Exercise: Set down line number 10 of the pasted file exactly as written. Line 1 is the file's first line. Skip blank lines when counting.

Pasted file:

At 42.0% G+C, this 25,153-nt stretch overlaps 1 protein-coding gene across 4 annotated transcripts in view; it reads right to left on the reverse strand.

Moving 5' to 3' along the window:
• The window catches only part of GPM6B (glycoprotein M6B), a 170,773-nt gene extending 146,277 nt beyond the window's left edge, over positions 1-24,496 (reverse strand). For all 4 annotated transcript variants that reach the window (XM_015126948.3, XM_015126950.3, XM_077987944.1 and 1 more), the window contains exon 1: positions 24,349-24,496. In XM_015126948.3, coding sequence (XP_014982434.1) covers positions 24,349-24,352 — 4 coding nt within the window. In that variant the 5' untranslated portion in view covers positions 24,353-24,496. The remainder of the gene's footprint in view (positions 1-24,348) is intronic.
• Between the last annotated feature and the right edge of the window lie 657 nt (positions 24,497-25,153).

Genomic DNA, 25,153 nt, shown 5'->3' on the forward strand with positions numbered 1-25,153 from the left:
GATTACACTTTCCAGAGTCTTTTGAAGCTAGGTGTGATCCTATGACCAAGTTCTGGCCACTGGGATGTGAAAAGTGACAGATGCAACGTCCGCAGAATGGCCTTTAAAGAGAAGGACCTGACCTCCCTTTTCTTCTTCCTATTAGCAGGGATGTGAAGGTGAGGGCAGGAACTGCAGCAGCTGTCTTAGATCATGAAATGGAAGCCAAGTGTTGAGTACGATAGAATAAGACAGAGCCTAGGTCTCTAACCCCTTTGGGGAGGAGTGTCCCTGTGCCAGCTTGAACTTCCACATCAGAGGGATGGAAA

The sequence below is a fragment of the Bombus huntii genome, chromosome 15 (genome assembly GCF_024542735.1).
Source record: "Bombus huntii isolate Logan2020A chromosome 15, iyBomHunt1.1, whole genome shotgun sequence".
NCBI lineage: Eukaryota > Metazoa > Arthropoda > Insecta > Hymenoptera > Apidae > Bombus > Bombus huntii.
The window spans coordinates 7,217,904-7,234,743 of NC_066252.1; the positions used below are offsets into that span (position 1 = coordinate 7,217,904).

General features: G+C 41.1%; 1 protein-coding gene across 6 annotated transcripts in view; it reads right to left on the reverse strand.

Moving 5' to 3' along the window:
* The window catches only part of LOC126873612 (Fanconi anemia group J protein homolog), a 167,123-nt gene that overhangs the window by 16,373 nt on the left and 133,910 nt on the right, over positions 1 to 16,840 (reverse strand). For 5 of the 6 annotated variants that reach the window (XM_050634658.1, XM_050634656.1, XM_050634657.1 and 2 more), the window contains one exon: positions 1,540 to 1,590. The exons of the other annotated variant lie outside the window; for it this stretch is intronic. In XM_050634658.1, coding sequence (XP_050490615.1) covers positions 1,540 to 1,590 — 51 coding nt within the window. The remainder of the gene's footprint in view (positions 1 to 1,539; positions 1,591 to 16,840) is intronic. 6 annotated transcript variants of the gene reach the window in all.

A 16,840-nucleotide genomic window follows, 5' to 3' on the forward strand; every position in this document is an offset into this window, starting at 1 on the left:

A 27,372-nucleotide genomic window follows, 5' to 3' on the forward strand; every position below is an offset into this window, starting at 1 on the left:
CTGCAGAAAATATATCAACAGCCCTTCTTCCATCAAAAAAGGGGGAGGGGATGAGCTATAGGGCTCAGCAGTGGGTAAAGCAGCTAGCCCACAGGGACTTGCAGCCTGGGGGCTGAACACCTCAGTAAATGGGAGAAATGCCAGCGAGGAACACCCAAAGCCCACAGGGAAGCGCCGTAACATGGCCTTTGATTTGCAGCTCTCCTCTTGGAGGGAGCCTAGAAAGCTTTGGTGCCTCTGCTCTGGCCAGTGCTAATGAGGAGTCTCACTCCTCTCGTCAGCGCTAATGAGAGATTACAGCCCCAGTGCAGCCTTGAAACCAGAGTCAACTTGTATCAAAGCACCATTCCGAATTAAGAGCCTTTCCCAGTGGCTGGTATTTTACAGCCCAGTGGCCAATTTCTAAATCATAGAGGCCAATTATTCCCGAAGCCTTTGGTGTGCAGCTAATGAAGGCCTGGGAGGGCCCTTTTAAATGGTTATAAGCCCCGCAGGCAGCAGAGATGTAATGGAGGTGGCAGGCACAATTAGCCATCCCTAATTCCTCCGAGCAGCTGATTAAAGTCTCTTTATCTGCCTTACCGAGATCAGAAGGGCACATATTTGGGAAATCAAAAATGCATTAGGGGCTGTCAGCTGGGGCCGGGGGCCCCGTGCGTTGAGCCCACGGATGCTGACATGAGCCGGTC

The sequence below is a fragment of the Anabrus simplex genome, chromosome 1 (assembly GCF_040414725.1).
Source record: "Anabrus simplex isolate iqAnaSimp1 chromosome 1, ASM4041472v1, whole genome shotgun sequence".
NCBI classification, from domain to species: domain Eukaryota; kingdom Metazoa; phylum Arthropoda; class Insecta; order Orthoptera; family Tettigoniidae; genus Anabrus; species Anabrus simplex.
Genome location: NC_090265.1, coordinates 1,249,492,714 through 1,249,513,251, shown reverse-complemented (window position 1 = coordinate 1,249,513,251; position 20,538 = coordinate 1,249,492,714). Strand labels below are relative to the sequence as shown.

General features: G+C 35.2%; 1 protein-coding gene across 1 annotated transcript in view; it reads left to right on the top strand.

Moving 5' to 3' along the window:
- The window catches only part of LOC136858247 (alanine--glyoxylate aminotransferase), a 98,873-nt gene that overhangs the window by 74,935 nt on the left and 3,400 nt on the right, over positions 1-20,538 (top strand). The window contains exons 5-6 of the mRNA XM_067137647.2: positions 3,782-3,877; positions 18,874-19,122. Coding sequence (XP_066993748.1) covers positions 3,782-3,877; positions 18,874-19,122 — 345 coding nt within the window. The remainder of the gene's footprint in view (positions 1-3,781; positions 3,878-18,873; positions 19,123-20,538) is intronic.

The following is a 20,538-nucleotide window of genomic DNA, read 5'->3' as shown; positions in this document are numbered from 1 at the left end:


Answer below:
The window spans coordinates 7,217,904-7,234,743 of NC_066252.1; the positions used below are offsets into that span (position 1 = coordinate 7,217,904).